The Allegory of the Cave

As I’m reading through this philosophy book, 50 Philosophy Ideas You Should Really Know, I came across Plato’s “The Allegory of the Cave.” It took me a while to fully understand the concept of what Plato was trying to say, but it soon made sense to me:

– The cave was the world, or at least the only world that you have known.
– The prisoners are people who let others tell them the “truth.”
– The shadows cast upon the walls are the “truths” being told to the prisoners.
– The sun is the “truth.”
– The journey out of the cave the prisoner is taken on shows him the sun, the truth

In a classroom, where teachers and professors will claim to have the knowledge to pass on to you, the information they have is their interpretation. Plato would say that these educators are simply describing the shadows on the wall, for you have not seen the real thing. What students, and frankly all people, need to do is go find out the truth for themselves. People have become intellectually lazy by allowing others to tell them the apparent truth about what is going on in the world, what has happened, and the consequences of those past actions.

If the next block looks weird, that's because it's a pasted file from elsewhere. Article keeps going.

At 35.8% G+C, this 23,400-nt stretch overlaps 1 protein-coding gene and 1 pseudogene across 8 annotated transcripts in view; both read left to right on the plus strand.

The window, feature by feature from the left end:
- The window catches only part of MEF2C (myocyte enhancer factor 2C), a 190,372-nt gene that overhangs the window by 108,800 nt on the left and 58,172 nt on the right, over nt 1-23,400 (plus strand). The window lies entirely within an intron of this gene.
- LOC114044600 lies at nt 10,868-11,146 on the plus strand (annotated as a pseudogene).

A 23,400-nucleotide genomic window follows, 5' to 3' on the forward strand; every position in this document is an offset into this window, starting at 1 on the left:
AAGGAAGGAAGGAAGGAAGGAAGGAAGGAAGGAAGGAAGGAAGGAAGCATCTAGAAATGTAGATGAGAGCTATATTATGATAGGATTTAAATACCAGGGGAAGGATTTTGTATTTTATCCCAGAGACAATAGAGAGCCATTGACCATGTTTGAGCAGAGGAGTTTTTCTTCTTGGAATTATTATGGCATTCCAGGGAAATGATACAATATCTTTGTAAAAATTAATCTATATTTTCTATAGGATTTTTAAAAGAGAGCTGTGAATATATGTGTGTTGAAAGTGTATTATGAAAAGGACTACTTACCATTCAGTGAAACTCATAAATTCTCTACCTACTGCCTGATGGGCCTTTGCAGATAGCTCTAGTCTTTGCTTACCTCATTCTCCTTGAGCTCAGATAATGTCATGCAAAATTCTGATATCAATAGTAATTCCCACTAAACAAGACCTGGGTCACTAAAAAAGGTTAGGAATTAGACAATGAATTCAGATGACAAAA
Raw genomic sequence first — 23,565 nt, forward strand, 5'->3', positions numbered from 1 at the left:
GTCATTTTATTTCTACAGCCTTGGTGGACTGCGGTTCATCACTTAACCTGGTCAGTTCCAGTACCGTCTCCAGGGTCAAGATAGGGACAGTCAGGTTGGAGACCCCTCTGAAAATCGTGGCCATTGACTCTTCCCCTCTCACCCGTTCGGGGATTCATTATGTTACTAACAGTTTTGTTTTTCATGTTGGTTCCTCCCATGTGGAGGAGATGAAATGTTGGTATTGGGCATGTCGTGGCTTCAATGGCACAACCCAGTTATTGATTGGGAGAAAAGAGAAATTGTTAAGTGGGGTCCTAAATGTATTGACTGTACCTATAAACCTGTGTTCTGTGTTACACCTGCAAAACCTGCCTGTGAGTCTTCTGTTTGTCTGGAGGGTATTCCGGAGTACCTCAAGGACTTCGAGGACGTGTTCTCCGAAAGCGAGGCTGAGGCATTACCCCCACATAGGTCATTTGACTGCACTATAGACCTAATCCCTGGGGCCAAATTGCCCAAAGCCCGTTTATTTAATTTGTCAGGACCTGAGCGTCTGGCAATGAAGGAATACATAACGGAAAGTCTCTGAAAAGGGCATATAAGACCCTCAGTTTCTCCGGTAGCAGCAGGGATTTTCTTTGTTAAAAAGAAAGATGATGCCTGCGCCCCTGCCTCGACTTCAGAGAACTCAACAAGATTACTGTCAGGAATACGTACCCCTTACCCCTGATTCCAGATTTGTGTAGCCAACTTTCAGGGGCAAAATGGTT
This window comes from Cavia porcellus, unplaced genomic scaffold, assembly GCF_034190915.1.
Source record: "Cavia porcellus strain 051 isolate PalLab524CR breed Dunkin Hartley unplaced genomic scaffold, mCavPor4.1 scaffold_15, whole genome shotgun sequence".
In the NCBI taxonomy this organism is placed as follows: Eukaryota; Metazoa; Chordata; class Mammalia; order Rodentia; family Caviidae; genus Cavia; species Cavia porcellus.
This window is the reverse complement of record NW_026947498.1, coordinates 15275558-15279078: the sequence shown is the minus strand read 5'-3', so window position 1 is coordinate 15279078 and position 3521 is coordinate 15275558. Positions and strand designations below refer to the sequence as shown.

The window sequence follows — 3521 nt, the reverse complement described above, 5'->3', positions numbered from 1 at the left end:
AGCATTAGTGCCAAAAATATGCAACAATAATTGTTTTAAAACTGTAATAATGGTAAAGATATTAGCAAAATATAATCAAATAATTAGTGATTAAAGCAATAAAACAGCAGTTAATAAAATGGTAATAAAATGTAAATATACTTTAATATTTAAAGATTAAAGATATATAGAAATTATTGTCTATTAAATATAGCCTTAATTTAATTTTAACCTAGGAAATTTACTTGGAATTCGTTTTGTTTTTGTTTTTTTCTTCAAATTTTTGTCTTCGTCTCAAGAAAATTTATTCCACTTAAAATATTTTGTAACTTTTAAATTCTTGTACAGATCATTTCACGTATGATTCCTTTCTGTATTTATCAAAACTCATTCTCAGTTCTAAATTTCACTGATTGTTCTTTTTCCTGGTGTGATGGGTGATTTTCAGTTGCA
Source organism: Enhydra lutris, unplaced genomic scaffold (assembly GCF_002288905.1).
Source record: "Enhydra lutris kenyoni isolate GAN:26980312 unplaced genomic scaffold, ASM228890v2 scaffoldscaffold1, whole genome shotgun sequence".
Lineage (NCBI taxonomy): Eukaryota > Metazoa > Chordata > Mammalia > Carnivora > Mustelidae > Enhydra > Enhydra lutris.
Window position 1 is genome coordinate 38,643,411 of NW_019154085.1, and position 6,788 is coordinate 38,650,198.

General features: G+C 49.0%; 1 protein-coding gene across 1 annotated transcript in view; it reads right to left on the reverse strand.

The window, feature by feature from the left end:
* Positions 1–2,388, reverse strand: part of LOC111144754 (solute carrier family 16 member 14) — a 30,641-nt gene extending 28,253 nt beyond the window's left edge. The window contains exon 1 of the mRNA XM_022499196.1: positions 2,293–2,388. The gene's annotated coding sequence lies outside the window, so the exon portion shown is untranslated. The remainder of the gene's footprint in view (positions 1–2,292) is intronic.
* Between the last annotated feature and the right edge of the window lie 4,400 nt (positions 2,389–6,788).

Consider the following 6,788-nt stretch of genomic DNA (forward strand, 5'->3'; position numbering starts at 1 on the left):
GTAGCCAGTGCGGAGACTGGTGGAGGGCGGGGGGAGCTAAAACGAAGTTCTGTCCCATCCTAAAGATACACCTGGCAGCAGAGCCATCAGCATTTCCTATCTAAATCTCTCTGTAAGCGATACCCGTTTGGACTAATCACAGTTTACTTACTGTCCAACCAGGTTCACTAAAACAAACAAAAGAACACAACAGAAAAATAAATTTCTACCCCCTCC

For me, as a historian, having your own subjective viewpoint is essential to good writing and analysis of the past. Allowing someone else to give you an interpretation without coming up with one yourself is detrimental to your studying of a particular subject. As for my own life, this will hopefully allow me to make sure I’m learning everything for myself. It doesn’t mean I won’t take advice about things from others, it just means I will take it with a grain of salt. Double check my sources. And create my own Forms.


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